The late G. Robert Schinella advanced holography artistically, technically and commercially. He poured his broad experience and abilities into holography’s early development as an imaging medium. Holography reflected Schinella’s multifaceted interest in visual expression and he developed techniques, images and cultural moments that spurred commercial applications and the popularization of the medium. In the early 1970s, he was commissioned by Cartier Jewelers of New York to develop a hologram as a window display in their flagship store on Fifth Avenue. Schinella, working at the state-of-the-art Laboratory of the McDonnell Douglas Electronics Company, created the well-known “Hand in Jewels” that balanced technical achievement, artistic import and display function. It was shown in 1972 and 1979, astonishing, captivating—even frightening—passerby.
Delta II by Rudie Berkhout (1982) by Rudie Berkhout
The late Rudie Berkhout was an artist who advanced holographic techniques in the development his own artistic language. He was one of the early pioneers with a self-constructed laboratory in New York City in the late 1970s. For the young Berkhout, a fashion designer and lighting designer for the theater, holography represented new territories in visual expression appropriate to his expanding ideas. Berkhout systematically took advantage of the limitations of holography, especially the “rainbow” technique, to define a visual language constructed of light, color and space freed from object-representation. He used pieces of ground glass, lenses and holographic optical elements (a hologram with the function of an optic) to produce layered holographic images and ultimately to “draw” with light: the generation of image-elements by manipulation of the source laser light in hologram production. His technical innovations were driven by artistic goals: “to reach the subtler levels of perception” and to “hold a mirror up for thoughts.”
The Bartlett Head Stephen Benton, William Houde-Walter, Herbert Mingace Jr. (1978)
Stephen Benton was a central figure in display holography and the pioneer of its digital development. His “rainbow” holography invention linked the holographic image and common, white-light illumination, as well as the worlds of science and art. He was a self-described “optiker” with broad interests in optics and 3-D imaging, as well as image content, which led him to the visual arts. Working at MIT and the Polaroid Corporation with figures such as Harold Edgerton and Edwin Land, Benton surrounded himself with the people and the resources that fostered his own genius. As a scientist, professor and polymath, he bridged the worlds of artistic and technical holography, stimulating growth of the medium in multiple fields. He was a founding professor at the MIT Media Lab, founding Director of its Spatial Imaging Group and Director of the Center for Advanced Visual Studies, MIT’s research center for the arts.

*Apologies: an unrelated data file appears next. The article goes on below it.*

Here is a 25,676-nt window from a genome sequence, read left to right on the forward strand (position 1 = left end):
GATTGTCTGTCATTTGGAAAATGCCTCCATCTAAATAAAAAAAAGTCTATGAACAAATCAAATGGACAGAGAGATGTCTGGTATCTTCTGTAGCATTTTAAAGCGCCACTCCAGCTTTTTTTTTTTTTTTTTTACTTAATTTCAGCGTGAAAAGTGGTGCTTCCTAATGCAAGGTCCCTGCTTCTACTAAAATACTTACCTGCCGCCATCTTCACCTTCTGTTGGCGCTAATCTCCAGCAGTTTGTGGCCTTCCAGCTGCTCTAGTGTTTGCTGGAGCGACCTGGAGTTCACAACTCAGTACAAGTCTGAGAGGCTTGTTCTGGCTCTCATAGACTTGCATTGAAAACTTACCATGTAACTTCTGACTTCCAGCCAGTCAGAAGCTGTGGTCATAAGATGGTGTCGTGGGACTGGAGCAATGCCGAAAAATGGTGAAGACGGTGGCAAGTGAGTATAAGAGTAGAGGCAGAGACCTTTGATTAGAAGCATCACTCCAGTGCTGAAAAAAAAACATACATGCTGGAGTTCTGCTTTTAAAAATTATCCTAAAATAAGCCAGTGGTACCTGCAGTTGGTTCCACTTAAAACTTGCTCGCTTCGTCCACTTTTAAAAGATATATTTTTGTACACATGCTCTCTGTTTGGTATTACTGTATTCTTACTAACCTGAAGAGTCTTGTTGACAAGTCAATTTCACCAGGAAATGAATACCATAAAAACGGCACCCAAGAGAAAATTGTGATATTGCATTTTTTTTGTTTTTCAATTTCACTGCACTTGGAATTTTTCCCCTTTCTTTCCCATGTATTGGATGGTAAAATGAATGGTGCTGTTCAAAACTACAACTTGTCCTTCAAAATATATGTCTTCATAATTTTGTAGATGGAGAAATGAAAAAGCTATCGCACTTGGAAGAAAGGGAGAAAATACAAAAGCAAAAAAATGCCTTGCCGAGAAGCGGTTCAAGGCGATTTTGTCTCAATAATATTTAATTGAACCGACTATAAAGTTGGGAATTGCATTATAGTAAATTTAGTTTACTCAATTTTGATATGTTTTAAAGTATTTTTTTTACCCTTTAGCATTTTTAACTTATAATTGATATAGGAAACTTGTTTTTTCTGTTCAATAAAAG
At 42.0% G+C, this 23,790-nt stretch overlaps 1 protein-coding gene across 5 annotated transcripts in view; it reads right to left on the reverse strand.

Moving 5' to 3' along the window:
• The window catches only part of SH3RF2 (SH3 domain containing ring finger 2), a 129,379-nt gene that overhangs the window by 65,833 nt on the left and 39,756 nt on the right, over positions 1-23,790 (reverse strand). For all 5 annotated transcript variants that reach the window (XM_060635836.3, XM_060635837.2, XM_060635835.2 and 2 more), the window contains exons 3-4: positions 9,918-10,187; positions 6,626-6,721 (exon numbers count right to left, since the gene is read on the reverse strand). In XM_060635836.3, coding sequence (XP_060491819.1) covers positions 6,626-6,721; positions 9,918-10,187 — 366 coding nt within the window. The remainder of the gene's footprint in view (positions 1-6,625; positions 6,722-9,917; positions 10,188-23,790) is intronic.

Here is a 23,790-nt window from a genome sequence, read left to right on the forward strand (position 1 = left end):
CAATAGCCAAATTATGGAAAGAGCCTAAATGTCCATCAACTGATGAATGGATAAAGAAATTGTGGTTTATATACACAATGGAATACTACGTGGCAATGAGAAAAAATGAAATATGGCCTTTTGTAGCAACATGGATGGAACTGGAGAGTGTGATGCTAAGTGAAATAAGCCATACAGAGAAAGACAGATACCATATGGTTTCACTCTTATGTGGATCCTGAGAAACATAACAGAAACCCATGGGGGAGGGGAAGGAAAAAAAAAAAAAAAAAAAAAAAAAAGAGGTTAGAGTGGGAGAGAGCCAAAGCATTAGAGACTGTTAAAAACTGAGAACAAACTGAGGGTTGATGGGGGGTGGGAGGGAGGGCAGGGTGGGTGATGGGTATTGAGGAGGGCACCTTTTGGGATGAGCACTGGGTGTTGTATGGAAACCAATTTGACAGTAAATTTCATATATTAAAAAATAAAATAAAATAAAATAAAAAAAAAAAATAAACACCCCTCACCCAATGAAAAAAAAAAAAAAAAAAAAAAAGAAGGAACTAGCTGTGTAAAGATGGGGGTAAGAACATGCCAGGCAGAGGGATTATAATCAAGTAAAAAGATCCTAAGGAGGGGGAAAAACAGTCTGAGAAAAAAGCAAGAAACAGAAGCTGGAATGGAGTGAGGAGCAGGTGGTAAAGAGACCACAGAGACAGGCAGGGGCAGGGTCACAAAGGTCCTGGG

The Bartlett Head is one of the first achromatic white-light transmission holograms, a hologram of the “rainbow” technique that overlaps wavelengths to stimulate a white image. It was developed at the Research Laboratories of the Polaroid Corporation for the technique’s unveiling in 1978. Likely a representation of Aphrodite, the subject is an ancient Greek sculpture, the centerpiece of the classic collection of the Boston Museum of Fine Arts, that was selected for its visual beauty to show off what Benton described as “the best ever achromatic image.”
Tea Set by Yuri Denisyuk (1977-78)
“Wave photography” is how the late Russian physicist Yuri Denisyuk described his 1962 invention that uses lightwave interference to record three-dimensional images. He developed his technique independent of Dennis Gabor’s ‘holography’, invention of 1947. Denisyuk’s thinking and technique were distinct, resulting in the first 3-D images viewed with ordinary white light instead of laser light. White-light reflection holograms became a popular way to display priceless Russian museum treasures in traveling exhibitions. Tea Setis an example and was presented by Denisyuk to MIT Professor Stephen Benton, the inventor of white-light transmission (“rainbow”) holography.
Seth Riskin, manager of the MIT Museum’s Emerging Technologies and Holography/Spatial Imaging Initiative explains some concepts about holography:
“Holography is the most advanced means of imaging we have. It’s ‘real’ virtual reality—true 3-D without the material—and it represents how the human brain and light information interact to create the experience of three-dimensional space.
Holography is like photography in that light information is recorded in photosensitive film. In other ways, however, a hologram is significantly different. A hologram is a recording of the light wavefront interference pattern reflected by an object. This record then functions as an optic: when light is projected through the hologram, the light wavefront interference pattern of the original object is reconstructed and this, the brain interprets as 3-D.”